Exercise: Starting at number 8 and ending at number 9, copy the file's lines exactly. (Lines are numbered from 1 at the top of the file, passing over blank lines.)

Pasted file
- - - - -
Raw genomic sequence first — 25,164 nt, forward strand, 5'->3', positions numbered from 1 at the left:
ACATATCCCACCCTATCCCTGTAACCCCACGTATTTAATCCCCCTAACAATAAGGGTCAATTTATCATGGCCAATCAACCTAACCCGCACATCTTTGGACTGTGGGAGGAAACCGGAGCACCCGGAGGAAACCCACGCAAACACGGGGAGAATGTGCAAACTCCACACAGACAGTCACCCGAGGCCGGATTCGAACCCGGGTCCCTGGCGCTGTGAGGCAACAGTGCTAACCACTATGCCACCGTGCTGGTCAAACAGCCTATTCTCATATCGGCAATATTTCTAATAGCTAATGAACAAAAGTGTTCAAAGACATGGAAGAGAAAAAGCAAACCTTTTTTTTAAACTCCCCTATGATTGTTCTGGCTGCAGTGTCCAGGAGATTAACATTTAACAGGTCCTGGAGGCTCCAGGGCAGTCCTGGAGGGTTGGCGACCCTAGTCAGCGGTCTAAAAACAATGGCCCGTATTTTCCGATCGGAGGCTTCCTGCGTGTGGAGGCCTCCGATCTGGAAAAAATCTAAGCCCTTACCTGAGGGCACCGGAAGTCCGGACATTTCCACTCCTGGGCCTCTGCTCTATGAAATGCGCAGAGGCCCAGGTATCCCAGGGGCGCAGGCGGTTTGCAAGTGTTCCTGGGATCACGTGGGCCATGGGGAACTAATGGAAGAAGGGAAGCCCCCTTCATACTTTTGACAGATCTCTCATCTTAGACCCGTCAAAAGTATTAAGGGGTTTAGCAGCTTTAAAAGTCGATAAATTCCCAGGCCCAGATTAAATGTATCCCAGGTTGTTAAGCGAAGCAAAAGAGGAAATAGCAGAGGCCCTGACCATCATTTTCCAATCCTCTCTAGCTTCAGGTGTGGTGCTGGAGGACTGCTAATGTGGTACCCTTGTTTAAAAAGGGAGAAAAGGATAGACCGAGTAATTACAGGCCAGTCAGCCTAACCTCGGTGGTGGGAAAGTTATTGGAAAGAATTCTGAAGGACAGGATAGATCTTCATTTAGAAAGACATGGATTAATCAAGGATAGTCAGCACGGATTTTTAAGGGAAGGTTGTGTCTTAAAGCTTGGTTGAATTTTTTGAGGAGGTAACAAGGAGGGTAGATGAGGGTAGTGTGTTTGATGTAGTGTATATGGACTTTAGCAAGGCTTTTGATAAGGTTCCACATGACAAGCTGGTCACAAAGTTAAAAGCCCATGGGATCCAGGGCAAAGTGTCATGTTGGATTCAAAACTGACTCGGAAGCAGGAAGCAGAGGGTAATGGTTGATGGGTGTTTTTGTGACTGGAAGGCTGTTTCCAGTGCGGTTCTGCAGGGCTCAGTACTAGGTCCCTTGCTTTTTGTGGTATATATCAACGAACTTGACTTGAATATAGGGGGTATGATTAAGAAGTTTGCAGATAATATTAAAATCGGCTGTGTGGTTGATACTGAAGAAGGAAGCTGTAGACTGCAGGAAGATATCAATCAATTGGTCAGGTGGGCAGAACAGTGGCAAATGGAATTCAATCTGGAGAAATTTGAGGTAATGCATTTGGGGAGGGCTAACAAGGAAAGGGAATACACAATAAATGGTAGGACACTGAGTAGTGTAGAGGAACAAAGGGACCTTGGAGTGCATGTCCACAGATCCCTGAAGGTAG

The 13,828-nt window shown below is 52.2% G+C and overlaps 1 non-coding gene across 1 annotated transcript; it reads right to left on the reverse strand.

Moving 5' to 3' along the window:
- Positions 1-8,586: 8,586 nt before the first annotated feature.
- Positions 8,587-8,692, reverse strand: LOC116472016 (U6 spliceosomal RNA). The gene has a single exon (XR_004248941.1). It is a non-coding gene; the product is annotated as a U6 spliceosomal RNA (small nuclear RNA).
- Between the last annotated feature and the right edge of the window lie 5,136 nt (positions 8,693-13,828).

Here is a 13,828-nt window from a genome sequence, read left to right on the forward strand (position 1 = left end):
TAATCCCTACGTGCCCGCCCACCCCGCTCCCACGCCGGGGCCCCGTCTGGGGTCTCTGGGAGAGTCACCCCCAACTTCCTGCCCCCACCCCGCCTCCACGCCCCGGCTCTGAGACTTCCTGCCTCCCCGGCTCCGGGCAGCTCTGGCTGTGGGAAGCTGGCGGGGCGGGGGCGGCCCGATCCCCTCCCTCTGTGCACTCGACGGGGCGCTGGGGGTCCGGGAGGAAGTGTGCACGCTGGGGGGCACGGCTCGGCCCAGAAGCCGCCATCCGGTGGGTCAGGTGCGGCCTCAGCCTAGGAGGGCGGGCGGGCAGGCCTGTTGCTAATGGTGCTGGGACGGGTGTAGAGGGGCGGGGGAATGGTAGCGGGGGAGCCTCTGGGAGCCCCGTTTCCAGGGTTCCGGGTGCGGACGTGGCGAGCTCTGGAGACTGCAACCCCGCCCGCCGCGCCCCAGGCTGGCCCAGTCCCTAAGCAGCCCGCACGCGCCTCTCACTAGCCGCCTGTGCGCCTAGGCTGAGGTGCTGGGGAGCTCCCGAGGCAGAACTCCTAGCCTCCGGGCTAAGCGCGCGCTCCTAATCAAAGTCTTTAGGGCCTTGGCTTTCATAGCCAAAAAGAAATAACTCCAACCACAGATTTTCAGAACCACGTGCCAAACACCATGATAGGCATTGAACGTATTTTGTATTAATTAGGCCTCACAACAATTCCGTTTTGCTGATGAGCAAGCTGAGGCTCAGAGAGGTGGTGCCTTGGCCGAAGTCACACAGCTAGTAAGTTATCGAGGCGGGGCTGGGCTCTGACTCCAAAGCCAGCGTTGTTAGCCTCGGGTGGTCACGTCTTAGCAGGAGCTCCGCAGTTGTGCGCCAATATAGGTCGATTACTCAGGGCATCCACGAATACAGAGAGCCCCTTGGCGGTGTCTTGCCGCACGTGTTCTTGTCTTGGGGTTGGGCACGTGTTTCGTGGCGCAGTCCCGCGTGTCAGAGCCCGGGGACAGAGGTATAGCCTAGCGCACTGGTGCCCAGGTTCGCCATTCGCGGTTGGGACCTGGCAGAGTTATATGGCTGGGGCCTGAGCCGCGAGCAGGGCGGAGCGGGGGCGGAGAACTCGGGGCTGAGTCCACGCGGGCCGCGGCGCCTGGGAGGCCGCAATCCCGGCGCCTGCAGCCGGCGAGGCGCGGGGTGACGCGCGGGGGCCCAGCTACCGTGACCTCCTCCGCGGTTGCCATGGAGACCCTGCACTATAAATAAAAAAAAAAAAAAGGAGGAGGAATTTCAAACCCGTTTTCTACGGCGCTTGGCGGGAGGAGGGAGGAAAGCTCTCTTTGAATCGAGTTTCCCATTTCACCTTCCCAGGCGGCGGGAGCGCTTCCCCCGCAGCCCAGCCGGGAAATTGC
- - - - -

Here is a 13,828-nt window from a genome sequence, read left to right on the forward strand (position 1 = left end):
TAATCCCTACGTGCCCGCCCACCCCGCTCCCACGCCGGGGCCCCGTCTGGGGTCTCTGGGAGAGTCACCCCCAACTTCCTGCCCCCACCCCGCCTCCACGCCCCGGCTCTGAGACTTCCTGCCTCCCCGGCTCCGGGCAGCTCTGGCTGTGGGAAGCTGGCGGGGCGGGGGCGGCCCGATCCCCTCCCTCTGTGCACTCGACGGGGCGCTGGGGGTCCGGGAGGAAGTGTGCACGCTGGGGGGCACGGCTCGGCCCAGAAGCCGCCATCCGGTGGGTCAGGTGCGGCCTCAGCCTAGGAGGGCGGGCGGGCAGGCCTGTTGCTAATGGTGCTGGGACGGGTGTAGAGGGGCGGGGGAATGGTAGCGGGGGAGCCTCTGGGAGCCCCGTTTCCAGGGTTCCGGGTGCGGACGTGGCGAGCTCTGGAGACTGCAACCCCGCCCGCCGCGCCCCAGGCTGGCCCAGTCCCTAAGCAGCCCGCACGCGCCTCTCACTAGCCGCCTGTGCGCCTAGGCTGAGGTGCTGGGGAGCTCCCGAGGCAGAACTCCTAGCCTCCGGGCTAAGCGCGCGCTCCTAATCAAAGTCTTTAGGGCCTTGGCTTTCATAGCCAAAAAGAAATAACTCCAACCACAGATTTTCAGAACCACGTGCCAAACACCATGATAGGCATTGAACGTATTTTGTATTAATTAGGCCTCACAACAATTCCGTTTTGCTGATGAGCAAGCTGAGGCTCAGAGAGGTGGTGCCTTGGCCGAAGTCACACAGCTAGTAAGTTATCGAGGCGGGGCTGGGCTCTGACTCCAAAGCCAGCGTTGTTAGCCTCGGGTGGTCACGTCTTAGCAGGAGCTCCGCAGTTGTGCGCCAATATAGGTCGATTACTCAGGGCATCCACGAATACAGAGAGCCCCTTGGCGGTGTCTTGCCGCACGTGTTCTTGTCTTGGGGTTGGGCACGTGTTTCGTGGCGCAGTCCCGCGTGTCAGAGCCCGGGGACAGAGGTATAGCCTAGCGCACTGGTGCCCAGGTTCGCCATTCGCGGTTGGGACCTGGCAGAGTTATATGGCTGGGGCCTGAGCCGCGAGCAGGGCGGAGCGGGGGCGGAGAACTCGGGGCTGAGTCCACGCGGGCCGCGGCGCCTGGGAGGCCGCAATCCCGGCGCCTGCAGCCGGCGAGGCGCGGGGTGACGCGCGGGGGCCCAGCTACCGTGACCTCCTCCGCGGTTGCCATGGAGACCCTGCACTATAAATAAAAAAAAAAAAAAGGAGGAGGAATTTCAAACCCGTTTTCTACGGCGCTTGGCGGGAGGAGGGAGGAAAGCTCTCTTTGAATCGAGTTTCCCATTTCACCTTCCCAGGCGGCGGGAGCGCTTCCCCCGCAGCCCAGCCGGGAAATTGC